In a previous post about texture modification, I mentioned the evils of transferring data from the GPU to the CPU, and then presented an example showing one way to avoid doing it. The post wasn’t really about deformable 2D terrain or collision detection, but was intended to help newer game programmers open up a new way of thinking when it comes to using the GPU to accomplish tasks.
Since that post, and the one showing a video of my WP7 game, I’ve received a couple of questions about how I do the collision detection in Guardian, which would seem to require the use of Texture2D.GetData.
Added some tough “boss” asteroids. This one just has a single kill point so it’s relatively simple. Later waves will require destroying multiple targets for the kill. Still need to add a destruction sequence when it’s destroyed, rather than just fading away like it currently does.
I’ve been working on a Windows Phone 7 port of Guardian and finally have something to show for it. All of the systems are in place now, just need to do a lot of tuning and game play tweaking. Of course, at this point I have no idea how it’s going to perform on an actual phone, but it should do fairly well. Hopefully there won’t be too much optimization required after I get my hands on some hardware. I…
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By default (at least on my computer, running Windows 7), CLR Profiler 2 won’t work with new XNA apps since they utilize the new .NET framework. It looks like it’s working when you try it, but when it shows the final statistics window it’s empty. Fortunately, it’s possible to enable support using the new profiler compatibility settings functionality, which for this case involves simply setting the COMPLUS_ProfAPI_ProfilerCompatibilitySetting environment variable before running CLR Profiler.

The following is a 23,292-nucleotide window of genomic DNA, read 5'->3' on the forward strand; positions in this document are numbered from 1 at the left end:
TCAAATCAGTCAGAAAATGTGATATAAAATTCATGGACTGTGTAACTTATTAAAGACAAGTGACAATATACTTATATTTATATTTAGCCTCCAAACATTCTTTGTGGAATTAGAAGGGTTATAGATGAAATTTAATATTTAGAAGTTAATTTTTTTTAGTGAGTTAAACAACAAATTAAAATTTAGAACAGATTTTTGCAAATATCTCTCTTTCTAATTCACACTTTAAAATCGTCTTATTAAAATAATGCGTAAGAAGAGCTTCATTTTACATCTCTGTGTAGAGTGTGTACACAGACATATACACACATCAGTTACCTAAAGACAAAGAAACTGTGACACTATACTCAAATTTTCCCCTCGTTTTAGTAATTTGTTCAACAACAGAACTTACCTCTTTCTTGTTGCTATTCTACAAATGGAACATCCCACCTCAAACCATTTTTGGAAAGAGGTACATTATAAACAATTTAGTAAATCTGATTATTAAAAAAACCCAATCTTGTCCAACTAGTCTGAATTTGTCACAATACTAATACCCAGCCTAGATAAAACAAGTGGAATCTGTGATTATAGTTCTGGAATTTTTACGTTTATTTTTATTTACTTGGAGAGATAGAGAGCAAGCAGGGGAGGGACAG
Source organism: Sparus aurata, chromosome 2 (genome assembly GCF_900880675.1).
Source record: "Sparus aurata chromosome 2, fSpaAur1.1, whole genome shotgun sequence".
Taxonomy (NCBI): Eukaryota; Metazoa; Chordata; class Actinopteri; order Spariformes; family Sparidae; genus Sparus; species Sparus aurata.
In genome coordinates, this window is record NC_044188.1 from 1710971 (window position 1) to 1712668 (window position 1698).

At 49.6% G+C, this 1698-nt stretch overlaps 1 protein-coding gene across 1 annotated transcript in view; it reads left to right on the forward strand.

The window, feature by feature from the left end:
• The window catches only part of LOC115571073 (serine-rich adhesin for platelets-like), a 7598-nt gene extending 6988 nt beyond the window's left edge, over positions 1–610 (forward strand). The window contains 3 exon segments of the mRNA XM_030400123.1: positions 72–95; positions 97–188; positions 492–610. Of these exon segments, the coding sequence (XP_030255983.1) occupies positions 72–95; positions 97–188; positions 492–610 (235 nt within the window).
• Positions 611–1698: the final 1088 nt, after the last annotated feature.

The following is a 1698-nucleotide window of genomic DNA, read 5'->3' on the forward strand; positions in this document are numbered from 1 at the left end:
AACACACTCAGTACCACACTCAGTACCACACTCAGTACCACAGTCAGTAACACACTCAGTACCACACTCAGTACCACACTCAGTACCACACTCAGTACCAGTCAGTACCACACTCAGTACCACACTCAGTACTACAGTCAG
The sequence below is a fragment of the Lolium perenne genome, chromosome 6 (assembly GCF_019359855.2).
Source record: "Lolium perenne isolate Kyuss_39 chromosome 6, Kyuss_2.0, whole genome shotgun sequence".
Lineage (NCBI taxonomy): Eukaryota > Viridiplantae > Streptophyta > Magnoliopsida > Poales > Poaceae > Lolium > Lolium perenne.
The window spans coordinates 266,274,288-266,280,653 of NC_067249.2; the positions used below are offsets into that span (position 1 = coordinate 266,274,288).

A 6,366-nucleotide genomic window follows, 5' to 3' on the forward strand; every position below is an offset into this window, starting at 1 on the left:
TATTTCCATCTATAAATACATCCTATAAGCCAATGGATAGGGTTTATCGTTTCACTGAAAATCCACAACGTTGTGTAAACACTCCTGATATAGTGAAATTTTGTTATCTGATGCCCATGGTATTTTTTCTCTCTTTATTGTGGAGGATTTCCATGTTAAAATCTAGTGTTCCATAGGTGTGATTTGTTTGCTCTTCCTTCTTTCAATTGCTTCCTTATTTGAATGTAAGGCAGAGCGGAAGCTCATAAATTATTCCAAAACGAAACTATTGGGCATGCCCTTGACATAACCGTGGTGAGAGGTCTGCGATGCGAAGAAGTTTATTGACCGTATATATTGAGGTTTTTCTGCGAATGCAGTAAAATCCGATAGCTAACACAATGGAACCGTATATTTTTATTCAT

I’ve had a couple of questions about what changes are needed to get the texture modification tutorial to work in XNA 3.1. So, here’s a 3.1 version of the project, and a quick overview of the major things that need to change. You need to create the depth/stencil buffer yourself, set it on the GraphicsDevice when setting the render target, and restore the previous buffer when you’re done. RenderTarget2D can’t be used directly as a texture, you must call RenderTarget2D.GetTexture…
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In the tutorial recently posted, I created the render state objects using some old-school syntax.
StencilAlways = new DepthStencilState();
StencilAlways.StencilEnable = true;
StencilAlways.StencilFunction = CompareFunction.Always;
StencilAlways.StencilPass = StencilOperation.Replace;
StencilAlways.ReferenceStencil = 1;
StencilAlways.DepthBufferEnable = false;
You can do this in a much better way nowadays.
StencilAlways = new DepthStencilState()
StencilEnable = true,
StencilFunction = CompareFunction.Always,
StencilPass = StencilOperation.Replace,
ReferenceStencil = 1,
DepthBufferEnable = false
I’ve seen this syntax before, but 20 years of habits die hard and I rarely remember to use it. Hopefully it will stick now, and make my crappy code that much less crappy.
Sometimes you need to modify a texture while your game is running, and there are a number of ways to do this. One of the first things newer game programmers often try to do is use Texture2D.GetData to copy the texture data from the GPU to an array on the CPU, modify the bytes, and then send it back to the GPU with Texture2D.SetData.
This is a bad idea on many, levels. Beyond issues with pipeline stalls, GetData and SetData can be slow, especially when working with a large texture. Any time youâ€™re tempted grab data from the GPU for use on the CPU you should very carefully consider all of your options. There are often other solutions that let you keep the data entirely on the GPU and accomplish the same thing.
This tutorial will use an example that could be solved with GetData and SetData, and show you another alternative using render targets and the stencil buffer that will let you perform the same function entirely on the GPU.
I’ve taken a bit of a programming hiatus so far this summer, with the exception of the WordPress plugin I mentioned last time which I just spent a couple hours a week on over the past several months. Kind of taking a deep breath before plunging into making a game for the upcoming Windows Phone 7. During my break I’ve spent some time thinking about some of the projects I’ve worked on over the years – some that I’ve hated, and some that I’ve loved. One that always stands out for me is a little something called MariusNet, and I thought I’d share the story.
Earlier this year I started doing some daily walking and hiking. I would be remiss if I didn’t tie some technology into it somehow, so in my spare time I’ve been working on a WordPress plugin to track my progress.
Like many others it seems, when uninstalling the Windows Phone Dev Tools CTP I uninstalled each of the individual components before getting to the actual “Microsoft Windows Phone Developer Tools CTP – ENU”. When this happens the uninstall doesn’t work, unless you first re-install everything else.